In order to evaluate the performance of the various algorithms, it is essential to have confidence in the quality of the data. A common approach is to use a set of test functions that represent a variety of different phenomena. Franke (1979) and Akima (1996) use six mathematical surface functions (illustrated below in Figure 7), that are used to determine the values on uniform grids, which in turn are used to interpolate denser grids. The performance of the interpolation algorithms can then be evaluated for these denser grids against the surface function values.
Figure 7 - The Six Mathematical Test Functions of Franke (1979) & Akima (1996)
In total, we implemented more than forty different interpolation algorithms, many of which utilised the same methodology, but different approaches for estimating the derivatives (e.g. for bicubic and biquintic interpolation) or different mid-point estimates (e.g., for biquadratic interpolation). The best performing algorithm in each category is presented in the results below. These algorithms include the level plane, the two linear planes defined by the diagonal, double linear interpolation, bilinear interpolation, the 8-term and 9-term biquadratic function, the Jancaitis 5th order weighted biquadratic surfaces, piecewise cubics, 12-term and 16-term bicubic functions using text-book derivative estimates alongside Akima's (1996) derivatives, and finally biquintic interpolation. The algorithms were tested on a number of sparse grids to interpolate denser grids. Performances were evaluated and ranked on the basis of error variance. Table 1 presents the rankings of each of these algorithms for each of the surface functions of Figure 7. Overall ranking was adjudged by summing the individual rankings.
Table 1 - Ranking of Interpolation Algorithms with Respect to Test Functions of Figure 7
Rank correlation coefficients were calculated on a pairwise basis for each set of rankings, and between the overall and individual rankings. These results and visual inspection of Table 1 demonstrate strong correlation between the individual results.
The results demonstrate that higher order interpolation will always produce better results than linear interpolation algorithms, while the best overall results were achieved using the 36-term biquintic algorithm. Somewhat surprising was the disappointing performance of the weighted biquadratic functions; however, on tests with actual terrain at multiple scales (or DEM resolutions), the Jancaitis algorithm performed better. In these tests, it was more difficult to distinguish between the rankings of the Jancaitis and higher-order functions.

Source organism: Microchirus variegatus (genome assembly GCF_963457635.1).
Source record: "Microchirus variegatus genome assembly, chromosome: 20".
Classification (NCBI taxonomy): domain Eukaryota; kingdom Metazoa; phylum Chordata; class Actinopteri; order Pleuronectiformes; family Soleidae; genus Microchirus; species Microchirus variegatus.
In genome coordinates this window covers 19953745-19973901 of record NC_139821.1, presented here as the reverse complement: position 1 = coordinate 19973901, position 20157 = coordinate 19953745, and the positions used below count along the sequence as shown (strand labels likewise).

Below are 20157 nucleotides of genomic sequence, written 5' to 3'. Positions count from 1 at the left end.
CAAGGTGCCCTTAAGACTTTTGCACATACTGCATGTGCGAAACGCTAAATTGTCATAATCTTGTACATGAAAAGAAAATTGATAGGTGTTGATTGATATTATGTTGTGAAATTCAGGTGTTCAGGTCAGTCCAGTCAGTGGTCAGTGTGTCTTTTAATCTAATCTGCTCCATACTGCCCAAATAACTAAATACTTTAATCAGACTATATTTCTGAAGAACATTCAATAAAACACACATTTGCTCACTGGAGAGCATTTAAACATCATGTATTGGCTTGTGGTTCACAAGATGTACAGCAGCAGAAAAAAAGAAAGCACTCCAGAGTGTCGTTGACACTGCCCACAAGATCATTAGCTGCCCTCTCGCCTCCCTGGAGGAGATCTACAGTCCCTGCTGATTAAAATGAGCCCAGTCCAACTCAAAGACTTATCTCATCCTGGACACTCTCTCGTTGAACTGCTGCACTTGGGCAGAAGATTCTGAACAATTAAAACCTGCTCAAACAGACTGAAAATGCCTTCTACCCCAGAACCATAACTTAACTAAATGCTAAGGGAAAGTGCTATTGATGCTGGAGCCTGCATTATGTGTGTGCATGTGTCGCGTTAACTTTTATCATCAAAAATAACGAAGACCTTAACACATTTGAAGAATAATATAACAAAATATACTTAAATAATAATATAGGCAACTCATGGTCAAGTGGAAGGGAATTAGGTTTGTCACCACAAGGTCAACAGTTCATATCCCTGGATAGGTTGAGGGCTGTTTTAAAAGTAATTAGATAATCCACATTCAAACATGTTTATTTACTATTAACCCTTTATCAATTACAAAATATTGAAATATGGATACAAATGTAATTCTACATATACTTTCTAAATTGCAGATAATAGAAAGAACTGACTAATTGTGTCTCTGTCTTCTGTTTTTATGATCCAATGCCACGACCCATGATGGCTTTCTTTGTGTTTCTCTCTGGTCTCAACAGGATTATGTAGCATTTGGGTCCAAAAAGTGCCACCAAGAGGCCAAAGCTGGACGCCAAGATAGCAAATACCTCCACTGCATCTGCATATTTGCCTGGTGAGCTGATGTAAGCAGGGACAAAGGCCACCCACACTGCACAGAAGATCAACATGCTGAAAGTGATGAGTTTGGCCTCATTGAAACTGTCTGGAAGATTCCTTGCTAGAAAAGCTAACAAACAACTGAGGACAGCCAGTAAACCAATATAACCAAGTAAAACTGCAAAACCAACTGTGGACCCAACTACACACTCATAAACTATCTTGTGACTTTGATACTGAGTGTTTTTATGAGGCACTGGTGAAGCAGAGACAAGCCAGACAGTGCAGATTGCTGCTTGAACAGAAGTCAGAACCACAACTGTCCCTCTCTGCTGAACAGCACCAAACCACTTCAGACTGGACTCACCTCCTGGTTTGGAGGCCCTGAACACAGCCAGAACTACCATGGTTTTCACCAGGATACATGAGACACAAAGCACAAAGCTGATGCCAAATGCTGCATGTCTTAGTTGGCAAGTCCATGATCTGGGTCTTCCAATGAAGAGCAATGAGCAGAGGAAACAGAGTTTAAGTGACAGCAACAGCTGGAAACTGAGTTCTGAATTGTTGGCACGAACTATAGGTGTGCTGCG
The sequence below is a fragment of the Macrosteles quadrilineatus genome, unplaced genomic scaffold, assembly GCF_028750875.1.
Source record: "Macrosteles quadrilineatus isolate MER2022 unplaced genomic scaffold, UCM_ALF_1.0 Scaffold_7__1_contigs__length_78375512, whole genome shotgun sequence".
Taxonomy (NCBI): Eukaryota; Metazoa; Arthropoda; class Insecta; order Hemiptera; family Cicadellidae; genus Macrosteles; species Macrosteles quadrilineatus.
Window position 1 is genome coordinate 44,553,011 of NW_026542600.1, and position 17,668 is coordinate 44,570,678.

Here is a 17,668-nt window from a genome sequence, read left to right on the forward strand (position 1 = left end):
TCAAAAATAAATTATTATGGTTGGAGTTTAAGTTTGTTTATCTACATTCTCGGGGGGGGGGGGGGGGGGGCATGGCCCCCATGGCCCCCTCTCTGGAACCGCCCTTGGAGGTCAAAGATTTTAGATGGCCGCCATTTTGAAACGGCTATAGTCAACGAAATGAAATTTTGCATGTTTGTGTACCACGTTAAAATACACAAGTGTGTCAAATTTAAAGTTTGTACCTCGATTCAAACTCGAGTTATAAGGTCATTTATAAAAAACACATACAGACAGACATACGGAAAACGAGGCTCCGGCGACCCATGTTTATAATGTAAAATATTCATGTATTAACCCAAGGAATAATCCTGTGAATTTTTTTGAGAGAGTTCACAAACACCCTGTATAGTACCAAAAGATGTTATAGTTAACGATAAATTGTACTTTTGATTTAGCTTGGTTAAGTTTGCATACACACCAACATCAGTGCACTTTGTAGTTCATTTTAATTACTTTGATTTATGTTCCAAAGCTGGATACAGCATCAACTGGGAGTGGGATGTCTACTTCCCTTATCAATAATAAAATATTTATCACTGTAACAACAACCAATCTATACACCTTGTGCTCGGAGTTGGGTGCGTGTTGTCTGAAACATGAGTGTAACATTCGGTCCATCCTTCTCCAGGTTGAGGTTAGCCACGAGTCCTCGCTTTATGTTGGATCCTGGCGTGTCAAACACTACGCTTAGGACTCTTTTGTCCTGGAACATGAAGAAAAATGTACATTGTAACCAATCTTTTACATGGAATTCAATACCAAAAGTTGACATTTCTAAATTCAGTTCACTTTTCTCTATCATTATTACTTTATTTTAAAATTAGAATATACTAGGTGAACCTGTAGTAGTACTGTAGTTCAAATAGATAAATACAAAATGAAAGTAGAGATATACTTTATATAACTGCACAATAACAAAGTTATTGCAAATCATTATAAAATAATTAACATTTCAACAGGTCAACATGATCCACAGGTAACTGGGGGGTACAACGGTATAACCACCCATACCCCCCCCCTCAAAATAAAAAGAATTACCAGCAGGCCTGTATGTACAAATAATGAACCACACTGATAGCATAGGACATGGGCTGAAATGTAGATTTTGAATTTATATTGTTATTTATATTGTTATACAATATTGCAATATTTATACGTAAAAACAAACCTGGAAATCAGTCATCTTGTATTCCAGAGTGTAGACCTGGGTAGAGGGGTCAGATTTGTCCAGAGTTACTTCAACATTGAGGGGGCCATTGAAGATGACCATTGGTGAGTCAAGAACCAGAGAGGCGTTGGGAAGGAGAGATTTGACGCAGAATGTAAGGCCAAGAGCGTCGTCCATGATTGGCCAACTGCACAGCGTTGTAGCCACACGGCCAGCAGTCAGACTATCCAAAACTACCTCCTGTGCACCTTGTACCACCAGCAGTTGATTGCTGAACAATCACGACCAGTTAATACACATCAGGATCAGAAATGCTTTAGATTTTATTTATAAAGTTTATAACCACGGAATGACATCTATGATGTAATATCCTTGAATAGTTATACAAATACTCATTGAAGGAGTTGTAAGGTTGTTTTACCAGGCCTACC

In recent years there has been increased activity in lossless data compression, particularly applied to images, and just as importantly, spatial data. With the advances in spatial data acquisition, particularly in remote sensing, users do not want to discard this finer resolution data. If the time, money, and effort have been put into the development of these products, then users need to be able to exploit the true potential of the data, without error. Lossy techniques will introduce error that may propagate through to larger application errors (e.g. for LiDAR DEMs). For an increasing number of users, this is unacceptable. It should be remembered that data compression is important for the efficient dissemination and communication of spatial data, particularly over networks, not just for efficient file storage.
Of the various techniques available, predictive or extrapolation techniques are perhaps the simplest and most efficient. With respect to terrain data, the DEM is processed vertex by vertex in raster order, with the current vertex extrapolated from the previous vertices. Providing that the receiving user is aware of the prediction algorithm used, then only the extrapolation error correction needs to be encoded. If the extrapolation is reasonably accurate, then the distribution of prediction errors will be concentrated near zero and will have a significantly lower zero-order entropy than the original image (Figure 8).
Figure 8 - Typical Frequency Distribution of DEM Heights Before and After Extrapolation
DEM elevation values themselves do not necessarily represent information rates. Instead, the average information rate is given by the entropy, which can be thought of as the efficiency of the extrapolation or decorrelation step. It is more generically defined as the average number of bits required to represent each symbol of a source alphabet, which in our case are the prediction error corrections. Entropy is defined as:
where pi is the probability of each of the unique elevation corrections. This also is called the zeroth-order entropy, since no consideration is given to the fact that a given sample may have statistical dependence on its neighbouring elevations; hence, the better we can model or predict terrain, then the lower the entropy will be, hopefully resulting in higher compression ratios. The error corrections can then be encoded using any of the traditional variable-length entropy coding techniques, such as Huffman coding or Arithmetic coding. Alternatively, the users' favoured data compression software can be used, such as WinZip, GZip, Compress, etc. The whole procedure for lossless DEM compression is illustrated in Figure 9.
Figure 9 - Methodology for Lossless DEM Compression